The purpose of the hair combing ritual is to pass longevity and fertility to the bride. The ritual is conducted by having the eldest female member of the family comb the bride’s hair either the day before the wedding or right before the wedding. The timing of the ritual depends on where the bride’s family is from. For example, in Cháozhōu, this must take place before dawn. For my family (which is from Kaiping on my mother’s side), my hair had to be combed after 10 am – which was unrealistic given how early my hair and make up had to be done on the wedding day. As such, my hair was combed the day before the wedding (before the Pig Roast).The eldest female member of the family can be any relative so long as she has grandchildren, and she has never been divorced. For my mother, my grandmother combed her hair. For me, it was my mother’s second eldest sister (her eldest sister was on her way to Boston from Taiwan at the time).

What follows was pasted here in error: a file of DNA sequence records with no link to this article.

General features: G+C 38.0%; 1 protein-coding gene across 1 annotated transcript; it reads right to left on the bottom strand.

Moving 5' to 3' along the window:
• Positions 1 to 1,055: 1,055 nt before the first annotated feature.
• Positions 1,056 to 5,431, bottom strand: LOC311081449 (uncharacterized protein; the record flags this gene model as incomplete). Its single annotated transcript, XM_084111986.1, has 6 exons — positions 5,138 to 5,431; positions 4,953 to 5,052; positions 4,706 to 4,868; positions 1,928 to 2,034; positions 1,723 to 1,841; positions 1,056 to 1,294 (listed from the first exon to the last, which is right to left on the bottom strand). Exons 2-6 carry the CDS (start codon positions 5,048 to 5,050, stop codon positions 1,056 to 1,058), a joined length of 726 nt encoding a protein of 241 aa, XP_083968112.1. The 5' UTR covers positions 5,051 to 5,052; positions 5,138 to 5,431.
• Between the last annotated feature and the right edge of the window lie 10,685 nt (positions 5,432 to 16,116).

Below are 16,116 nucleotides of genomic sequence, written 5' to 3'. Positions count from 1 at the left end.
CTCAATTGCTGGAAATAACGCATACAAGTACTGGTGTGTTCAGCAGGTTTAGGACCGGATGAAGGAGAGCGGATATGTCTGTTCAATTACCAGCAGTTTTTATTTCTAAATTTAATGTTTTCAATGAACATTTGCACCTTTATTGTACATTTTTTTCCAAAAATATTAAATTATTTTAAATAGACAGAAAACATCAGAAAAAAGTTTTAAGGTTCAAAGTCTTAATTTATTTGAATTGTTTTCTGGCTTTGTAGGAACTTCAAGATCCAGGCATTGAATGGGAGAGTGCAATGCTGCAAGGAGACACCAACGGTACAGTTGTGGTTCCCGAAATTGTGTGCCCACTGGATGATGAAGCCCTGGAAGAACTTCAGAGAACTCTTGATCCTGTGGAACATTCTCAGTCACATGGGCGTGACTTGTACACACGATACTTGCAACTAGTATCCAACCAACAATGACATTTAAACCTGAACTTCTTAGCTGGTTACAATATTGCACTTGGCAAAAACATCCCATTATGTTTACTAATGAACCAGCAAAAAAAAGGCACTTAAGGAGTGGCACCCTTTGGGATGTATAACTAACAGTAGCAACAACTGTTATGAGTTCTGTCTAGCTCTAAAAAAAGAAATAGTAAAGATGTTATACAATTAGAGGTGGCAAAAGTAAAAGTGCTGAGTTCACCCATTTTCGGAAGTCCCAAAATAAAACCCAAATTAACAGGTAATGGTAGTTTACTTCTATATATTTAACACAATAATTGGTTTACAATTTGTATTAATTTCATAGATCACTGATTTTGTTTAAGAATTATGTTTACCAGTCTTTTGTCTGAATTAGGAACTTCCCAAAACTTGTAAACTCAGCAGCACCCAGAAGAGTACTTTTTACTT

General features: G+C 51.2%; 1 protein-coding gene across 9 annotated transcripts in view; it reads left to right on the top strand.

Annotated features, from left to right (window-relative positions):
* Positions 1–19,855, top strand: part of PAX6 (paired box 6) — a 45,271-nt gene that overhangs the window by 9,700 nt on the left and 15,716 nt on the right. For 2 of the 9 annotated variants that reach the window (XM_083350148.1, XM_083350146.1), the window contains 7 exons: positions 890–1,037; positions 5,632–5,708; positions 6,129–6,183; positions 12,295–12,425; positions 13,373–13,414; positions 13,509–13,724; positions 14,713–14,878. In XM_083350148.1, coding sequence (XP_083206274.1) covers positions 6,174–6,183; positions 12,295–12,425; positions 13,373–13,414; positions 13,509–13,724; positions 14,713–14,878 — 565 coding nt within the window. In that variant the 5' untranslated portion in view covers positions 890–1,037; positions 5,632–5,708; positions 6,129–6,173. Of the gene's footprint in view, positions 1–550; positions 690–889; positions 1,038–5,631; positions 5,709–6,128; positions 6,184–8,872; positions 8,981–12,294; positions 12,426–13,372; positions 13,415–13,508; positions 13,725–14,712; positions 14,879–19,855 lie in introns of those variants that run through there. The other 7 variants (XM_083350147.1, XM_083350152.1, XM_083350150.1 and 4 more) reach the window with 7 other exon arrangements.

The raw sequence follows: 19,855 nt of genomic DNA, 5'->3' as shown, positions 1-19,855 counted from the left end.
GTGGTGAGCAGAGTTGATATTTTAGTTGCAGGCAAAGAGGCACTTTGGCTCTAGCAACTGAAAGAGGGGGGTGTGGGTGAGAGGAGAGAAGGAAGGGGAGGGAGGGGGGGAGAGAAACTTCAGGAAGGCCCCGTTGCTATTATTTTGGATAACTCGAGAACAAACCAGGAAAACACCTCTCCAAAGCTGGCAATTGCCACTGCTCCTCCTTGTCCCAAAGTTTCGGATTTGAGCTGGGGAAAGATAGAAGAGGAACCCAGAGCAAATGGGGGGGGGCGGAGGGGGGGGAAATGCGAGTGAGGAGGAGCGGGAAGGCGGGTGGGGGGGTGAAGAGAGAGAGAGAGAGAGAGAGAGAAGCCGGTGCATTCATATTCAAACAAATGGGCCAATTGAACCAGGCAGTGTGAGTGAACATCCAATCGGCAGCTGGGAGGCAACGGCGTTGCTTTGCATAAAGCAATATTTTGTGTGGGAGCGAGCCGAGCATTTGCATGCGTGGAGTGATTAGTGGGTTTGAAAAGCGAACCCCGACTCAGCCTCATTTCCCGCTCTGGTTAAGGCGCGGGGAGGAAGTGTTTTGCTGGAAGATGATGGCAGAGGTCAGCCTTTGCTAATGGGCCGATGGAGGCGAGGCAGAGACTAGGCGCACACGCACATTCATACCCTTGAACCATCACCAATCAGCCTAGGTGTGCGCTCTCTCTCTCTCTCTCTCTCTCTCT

My aunt recited the following as she combed my hair (oh did I mention that the comb also has to be red?):
一梳、梳到尾、[yàt sò sò dou méih] (First combing, blessed to be together to the end,)
二梳、百年好合、[yih sò baak nìhn hóu hahp] (Second combing, blessings for a hundred years of harmony in your marriage,)
三梳、子孫滿堂、[sàam sò jí syùn múhn tòhng] (Third combing, be blessed with a houseful of children and grandchildren)
四梳、白發齊眉、[sei sò baahk faat chàih mèih] (Fourth combing, be blessed with longevity)
The whole ritual takes about 40-60 seconds. Once my aunt was done, she clipped juniper (tied together with a red string) into my hair. Although it’s not clear on how long I must wear the lock of juniper, I kept it in my hair throughout the day.
Traditionally, the ritual is followed by a quick shower infused with pomegranate or pomelo leaves. However, my mother thought that was unnecessary as that part of the tradition is considered too old fashioned. So instead, my husband and I devoured dessert dumplings called tong-yuen (湯圓) — which is also part of the ritual.